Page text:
The Financial Express

Freeing waterways of recklessness  

| Updated: July 04, 2020 22:52:26

Freeing waterways of recklessness   

The terrible launch accident in the Buriganga River near Dhaka on the morning of June 29 stood out for several reasons. The mishap had almost all the commonfeatures that characterise water transport accidents in the country's innumerable rivers.

But a striking aspectwas its uncanny resemblance to accidents that remain limited to city roads and highways. A large motor-launch ramming into a smaller one from behind and causing the latter to sink with over 70 passengers aboard in a few seconds doesn't occur normally in the country. It defies logic as to what might prompt a driver of a launch to rear-end another, that too in broad daylight.

It didn't take long for thegrim truth to surface: the driver of the larger vessel, called Moyur-2,had a novice at its helm. The original driver was not at the scene. As had been learnt later, M.L. Morning Bird, the smaller vessel, was normally moving towards its destination, the Sadarghat launch terminal, on the capital's southern riverbank. None on the commuting launch operating on Munshiganj-Dhaka route had reasons to have any feeling of misgiving or take precautions against a soon-to-happen terrible accident. But it did happen, resulting in more than 35 dead and some missing; many swam ashore.

The sinking of M.L. Morning Bird in a weird type of accident invariably reminds many of similar mishaps on roads. The sad aspect of the episode is the authorities concerned have been able to enforce a semblance of traffic laws on the country's roads, but the waterways remain free of all kinds of legal restraints and monitoring. The river transport sector, especially the operators of launches, trawlers and engine boats, continues to go scot-free. There are none to keep surveillance on their movement in the inland waterways. Even head-on and side collisions between launches are nothing new in the river-filled country. Besides, sinking of vessels due to overloading and on being caught in storms plagues the water transport sector.

Few years pass in the country without at least half a dozen major launch mishaps. To the nation's woes, there are virtually no effective arrangementsfor keeping yearly data on the waterway accidents, along with lists of passengers who die tragic deaths and those who go missing for ever. The scenario of the salvage ofsunken vessels also smacks of miserable equipment deficiencies and dearth of expert manpower. There are instances of ill-fated launches being drawn to the sea by strong currents never to be traced.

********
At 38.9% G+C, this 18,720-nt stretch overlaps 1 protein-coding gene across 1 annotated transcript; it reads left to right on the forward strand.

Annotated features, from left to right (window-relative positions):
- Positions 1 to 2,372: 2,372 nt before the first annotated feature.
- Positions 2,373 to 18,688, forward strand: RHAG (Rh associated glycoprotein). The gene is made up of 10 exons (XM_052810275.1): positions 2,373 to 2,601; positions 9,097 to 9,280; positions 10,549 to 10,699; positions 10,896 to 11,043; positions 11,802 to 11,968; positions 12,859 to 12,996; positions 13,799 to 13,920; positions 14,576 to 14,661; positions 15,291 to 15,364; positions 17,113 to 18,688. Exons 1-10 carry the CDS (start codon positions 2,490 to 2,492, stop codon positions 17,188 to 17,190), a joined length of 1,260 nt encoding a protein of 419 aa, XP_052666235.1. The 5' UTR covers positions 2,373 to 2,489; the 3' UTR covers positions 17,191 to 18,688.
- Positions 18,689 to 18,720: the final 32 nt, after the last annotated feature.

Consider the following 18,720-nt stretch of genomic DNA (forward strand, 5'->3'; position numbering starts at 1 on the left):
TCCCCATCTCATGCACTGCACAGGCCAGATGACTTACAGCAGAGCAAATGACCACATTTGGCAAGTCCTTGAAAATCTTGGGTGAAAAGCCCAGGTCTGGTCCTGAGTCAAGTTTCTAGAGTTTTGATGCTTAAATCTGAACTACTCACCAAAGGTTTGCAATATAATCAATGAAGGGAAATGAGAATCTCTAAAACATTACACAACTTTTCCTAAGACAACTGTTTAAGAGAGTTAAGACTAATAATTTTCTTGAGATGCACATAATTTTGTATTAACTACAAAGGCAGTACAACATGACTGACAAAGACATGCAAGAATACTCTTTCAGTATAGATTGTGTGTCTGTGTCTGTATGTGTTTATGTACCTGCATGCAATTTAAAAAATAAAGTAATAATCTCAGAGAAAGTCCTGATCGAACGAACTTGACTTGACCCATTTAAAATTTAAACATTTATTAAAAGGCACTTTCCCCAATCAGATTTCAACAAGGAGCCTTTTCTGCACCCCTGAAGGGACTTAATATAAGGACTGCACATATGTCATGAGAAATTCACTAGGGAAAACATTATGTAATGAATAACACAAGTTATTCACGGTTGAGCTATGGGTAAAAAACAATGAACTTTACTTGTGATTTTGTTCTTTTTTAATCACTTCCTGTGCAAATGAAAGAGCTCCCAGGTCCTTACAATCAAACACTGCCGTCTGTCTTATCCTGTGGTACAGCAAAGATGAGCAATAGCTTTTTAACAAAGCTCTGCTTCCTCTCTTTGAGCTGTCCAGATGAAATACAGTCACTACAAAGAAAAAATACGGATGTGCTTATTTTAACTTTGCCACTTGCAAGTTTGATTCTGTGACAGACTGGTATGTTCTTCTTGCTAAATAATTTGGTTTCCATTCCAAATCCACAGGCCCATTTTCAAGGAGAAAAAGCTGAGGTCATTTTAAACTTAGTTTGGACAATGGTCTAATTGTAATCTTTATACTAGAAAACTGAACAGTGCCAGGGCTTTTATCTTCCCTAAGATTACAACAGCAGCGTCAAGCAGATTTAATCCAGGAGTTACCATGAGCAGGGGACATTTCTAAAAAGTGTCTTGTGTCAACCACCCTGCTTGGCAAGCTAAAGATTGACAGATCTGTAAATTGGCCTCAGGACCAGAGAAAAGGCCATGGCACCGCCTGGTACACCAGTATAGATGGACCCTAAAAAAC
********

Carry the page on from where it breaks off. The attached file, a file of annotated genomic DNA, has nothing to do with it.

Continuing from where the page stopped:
The otherwise dying Burigangahaving the yearly monsoon current wore a normal look on the day of the mishap. In the rivers like the Buriganga or theShitalakkhya, small launches, trawlers etc normally become victims of storms, especially thenor'wester. Dozens of river transports fall victim to these storms that make their assaultsall of a sudden. Had the launch M.L. Morning Bird with low passenger capacitygone under water during a storm, people would have reached a rational conclusion. It was morning. The sky was cloudless, the river quiet, with hundreds of ships and motor-launches docking at the busy Sadarghat terminal or leaving for their destinations.

That at such a moment a small launch dedicated to mainly carrying passengers on Dhaka-Munshiganj-Dhaka route could be hit by a bigger vessel points invariably to one thing - recklessness. Reckless driving has earned a lot of notoriety for the road transport sector; now it seems to have begun creeping into the country's waterways.Urgent remedial measures are warranted to prevent the blight from deteriorating further.


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